28 October, 2007, 1032 pm
Filed under: Music

I miss the old Bright Eyes. Pre-Cassadaga. As much as I like “Cleanse Song” and “Coat Check Dream Song” and “Lime Tree,” I can’t really say that about the other tracks. “Four Winds” made it to the radio, but it doesn’t really do anything for my moods. It’s kind of like, “Oh, fiddle. Political statement. Yeah, wow. Nice job, Mr. Oberst.” I feel bad for not giving him the room to grow up as an artist and not supporting him even though he’s sort of selling out (that’s to say, I should support him through anything), but hey! Commander Venus fans probably felt the same when he went to Park Ave (even though that’s possibly his least famed project, and I was only about 5 when both happened). And Park Ave fans probably felt the same when he started Bright Eyes. And those Bright Eyes fans probably felt the same after the first album. And maybe some of them even felt sad when he started Desaparecidos. I might get used to it, but this is such a huge leap. It’s like he could take a crap and mold it into a CD shape and some fans would still buy it for twenty bucks at Barnes & Noble, or even forty-some if it came with a special case. I love Commander Venus and Bright Eyes and Desaparecidos, but Cassadaga was a real letdown. Like a crying-while-balled-up-in-fetal-position letdown. Even more of a letdown than Rilo Kiley’s Under the Blacklight, where I could find something positive about most of the songs, and far more of a letdown than the Arcade Fire’s Neon Bible, which was just a grower (AND POSSIBLY THE BEST ALBUM OF 2007!).

Conor Oberst

I listened to Lifted all the way through for the first time in a long time, a sort of two-year anniversary, and it was incredible. I mean, that’s what won me over, and it’s a damn good thing that Erika lent me that one and not Digital Ash or I’m Wide Awake It’s Morning. It just had to be Lifted. Otherwise, I wouldn’t have been interested. It’s the fact that the story carries through, and the interesting idea for the booklet and the love and lack thereof, and Maria Taylor and Jenny Lewis and all the orchestral instruments. That was all new to me. It was gritty, but it prepared me for a full introduction to indie.

And that is why I have so many artists in my music library now. Music nerd/indie fascist, as I’ve been called. Jokingly, I hope.


3 Comments so far
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Hmm. I initially started on Bright Eyes with Fevers and Mirrors…which is a terrible introduction to Bright Eyes. I didn’t like it all that much at first, but then I got my paws on “Lifted” and that did it for me as well.
I guess the reason why I like “Cassadaga” so much is because I saw Bright Eyes perform most of it live; a.k.a I got to hear Conor shout things like “This song is a bad dream!” before launcing into “Four Winds,” and the like. (I was wearing huge shiny silver earrings in the second row; they kept reflecting the light of the stage and Conor kept looking at me. I fuckin’ love those earrings.) They also did “Coat Check Dream Song,” and some older stuff, which made me pretty happy. …Damn, that was a good show. He also played Lua as a duet with the wonderful Gillian Welch (you should check her out, if you don’t know who she is…country-ish, but quite good), and it pretty much made my entire life. But yes. I think I’m a Bright Eyes fan for life; Conor could marry Tara Reid and become best pals with Kid Rock and I’d still probably worship the ground he walked on. (That may be a slight exaggeration, but you get the idea.)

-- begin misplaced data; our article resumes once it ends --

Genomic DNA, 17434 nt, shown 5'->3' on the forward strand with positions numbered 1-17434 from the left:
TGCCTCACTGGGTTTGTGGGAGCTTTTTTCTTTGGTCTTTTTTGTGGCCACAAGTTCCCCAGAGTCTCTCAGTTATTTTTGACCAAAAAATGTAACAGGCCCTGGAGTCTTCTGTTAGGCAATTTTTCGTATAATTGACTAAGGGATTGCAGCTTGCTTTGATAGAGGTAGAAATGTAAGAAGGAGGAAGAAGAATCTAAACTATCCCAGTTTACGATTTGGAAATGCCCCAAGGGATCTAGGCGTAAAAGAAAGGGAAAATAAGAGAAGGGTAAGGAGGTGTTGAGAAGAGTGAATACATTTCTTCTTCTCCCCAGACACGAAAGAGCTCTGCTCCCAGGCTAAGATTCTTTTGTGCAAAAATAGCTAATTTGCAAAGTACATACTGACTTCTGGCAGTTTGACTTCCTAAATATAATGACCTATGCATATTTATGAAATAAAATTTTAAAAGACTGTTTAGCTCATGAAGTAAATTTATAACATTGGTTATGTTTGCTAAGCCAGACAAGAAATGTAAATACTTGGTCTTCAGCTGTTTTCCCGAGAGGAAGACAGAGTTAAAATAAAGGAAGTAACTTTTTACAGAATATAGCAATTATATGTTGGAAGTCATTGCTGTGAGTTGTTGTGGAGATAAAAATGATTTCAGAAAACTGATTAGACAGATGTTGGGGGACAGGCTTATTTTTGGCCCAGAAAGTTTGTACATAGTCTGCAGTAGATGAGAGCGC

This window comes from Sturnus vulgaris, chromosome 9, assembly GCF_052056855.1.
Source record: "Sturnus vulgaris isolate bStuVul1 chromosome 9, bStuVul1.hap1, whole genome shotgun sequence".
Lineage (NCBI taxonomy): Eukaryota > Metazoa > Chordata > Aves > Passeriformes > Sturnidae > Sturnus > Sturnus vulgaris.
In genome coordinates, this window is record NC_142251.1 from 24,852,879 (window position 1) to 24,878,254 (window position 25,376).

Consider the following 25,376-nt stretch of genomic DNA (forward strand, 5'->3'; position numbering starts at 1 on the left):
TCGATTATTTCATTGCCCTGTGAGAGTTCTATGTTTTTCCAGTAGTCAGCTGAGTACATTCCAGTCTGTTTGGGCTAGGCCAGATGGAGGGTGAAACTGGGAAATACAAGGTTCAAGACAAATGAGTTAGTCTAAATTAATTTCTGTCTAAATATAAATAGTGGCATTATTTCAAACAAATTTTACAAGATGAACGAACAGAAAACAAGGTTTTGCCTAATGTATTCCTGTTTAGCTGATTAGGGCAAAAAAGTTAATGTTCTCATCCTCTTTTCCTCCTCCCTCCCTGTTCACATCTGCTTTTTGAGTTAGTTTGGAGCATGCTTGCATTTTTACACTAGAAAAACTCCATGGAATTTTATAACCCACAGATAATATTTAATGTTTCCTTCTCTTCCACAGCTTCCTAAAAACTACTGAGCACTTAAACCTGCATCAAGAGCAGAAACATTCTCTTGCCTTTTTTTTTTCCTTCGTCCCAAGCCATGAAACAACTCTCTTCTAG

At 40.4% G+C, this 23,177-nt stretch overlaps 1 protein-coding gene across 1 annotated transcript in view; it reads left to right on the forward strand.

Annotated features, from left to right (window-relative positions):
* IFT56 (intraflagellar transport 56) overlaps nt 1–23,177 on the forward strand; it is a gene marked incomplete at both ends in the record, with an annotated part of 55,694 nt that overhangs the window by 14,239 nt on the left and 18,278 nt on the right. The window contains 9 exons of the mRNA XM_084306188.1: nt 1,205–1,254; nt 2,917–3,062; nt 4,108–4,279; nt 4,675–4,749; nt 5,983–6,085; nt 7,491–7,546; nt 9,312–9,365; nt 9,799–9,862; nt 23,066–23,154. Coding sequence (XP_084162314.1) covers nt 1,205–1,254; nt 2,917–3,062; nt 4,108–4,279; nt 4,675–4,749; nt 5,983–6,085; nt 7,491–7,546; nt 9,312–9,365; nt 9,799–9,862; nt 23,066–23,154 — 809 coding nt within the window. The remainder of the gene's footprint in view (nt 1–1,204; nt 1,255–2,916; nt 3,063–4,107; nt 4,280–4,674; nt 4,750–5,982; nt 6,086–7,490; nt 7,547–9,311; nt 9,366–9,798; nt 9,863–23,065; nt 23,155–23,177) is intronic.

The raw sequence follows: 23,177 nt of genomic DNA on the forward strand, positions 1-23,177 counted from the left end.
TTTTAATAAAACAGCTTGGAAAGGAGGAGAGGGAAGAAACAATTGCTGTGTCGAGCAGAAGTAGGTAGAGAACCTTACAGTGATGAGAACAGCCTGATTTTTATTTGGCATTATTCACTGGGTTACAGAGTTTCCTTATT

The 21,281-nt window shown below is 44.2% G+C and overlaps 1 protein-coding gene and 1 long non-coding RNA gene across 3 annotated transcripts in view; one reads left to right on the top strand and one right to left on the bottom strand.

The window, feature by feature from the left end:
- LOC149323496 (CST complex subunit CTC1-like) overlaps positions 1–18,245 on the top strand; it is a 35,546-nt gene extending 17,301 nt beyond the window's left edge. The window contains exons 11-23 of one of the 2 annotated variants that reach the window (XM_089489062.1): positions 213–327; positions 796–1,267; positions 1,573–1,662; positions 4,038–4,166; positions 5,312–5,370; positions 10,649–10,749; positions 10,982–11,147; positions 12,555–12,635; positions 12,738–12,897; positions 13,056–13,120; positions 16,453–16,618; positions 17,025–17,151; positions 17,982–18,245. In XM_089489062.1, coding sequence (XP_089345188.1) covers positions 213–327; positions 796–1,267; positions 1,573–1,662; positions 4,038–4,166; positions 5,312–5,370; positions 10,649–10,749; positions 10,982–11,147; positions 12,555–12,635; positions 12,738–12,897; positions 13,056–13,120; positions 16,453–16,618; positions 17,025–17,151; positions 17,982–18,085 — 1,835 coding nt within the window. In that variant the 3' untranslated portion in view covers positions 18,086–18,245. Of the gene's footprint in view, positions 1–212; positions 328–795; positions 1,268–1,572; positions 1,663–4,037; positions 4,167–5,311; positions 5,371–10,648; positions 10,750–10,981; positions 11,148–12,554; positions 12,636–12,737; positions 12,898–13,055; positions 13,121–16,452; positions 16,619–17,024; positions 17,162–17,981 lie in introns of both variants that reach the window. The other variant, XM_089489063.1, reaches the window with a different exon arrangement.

Comment by Kate Flynn

I think that the tendency to feel such a personal attachment to the artist rather than the music is something that gradually fades. you get hurt during those first few times — the miss steps shake the relationship that you’ve built with the voice you hear and you begin to doubt the agency of the person who makes the records. like, what were they thinking? how could someone who made something so dear to me suddenly, well, fail? that’s not to say that your sense of personal investment in the music disappears. unless you get bored of music, I guess. which you don’t, not when you care so much for it.

it’s my experience that over time what you remember is the art and not the artist. that’s the beauty of a record which means something to you. I know I’m not going to get another source tags and codes, but at least I have the original.

so, yeah. cassadega is a disappointing album. that’s undeniable. I think that conor’s got a blood in the tracks left in him though. and fuck yeah, neon bible is a grower.

Comment by Allan

Astonishingly enough, I agree with you and your fellow commentors.

It’s like a relationship, when you become so close to an artist through their music, paintings, books, etc. you’re going to notice that as time goes on, their styles are prospering into something that wasn’t there at the beginning. You either embrace the difference or you come to the earth-shattering realization that what you felt so connected to isn’t there anymore.

“Lua” has always been that one song for me. I felt like that song was written for me and anyone who liked this song couldn’t be half as bad as I originally thought–and maybe worth talking to, as biased as that sounds, it’s true. That song is always going to be there, whether Conor goes back to that or not.

I think that must mean something, and I still love him for it.

Comment by cherishaleen

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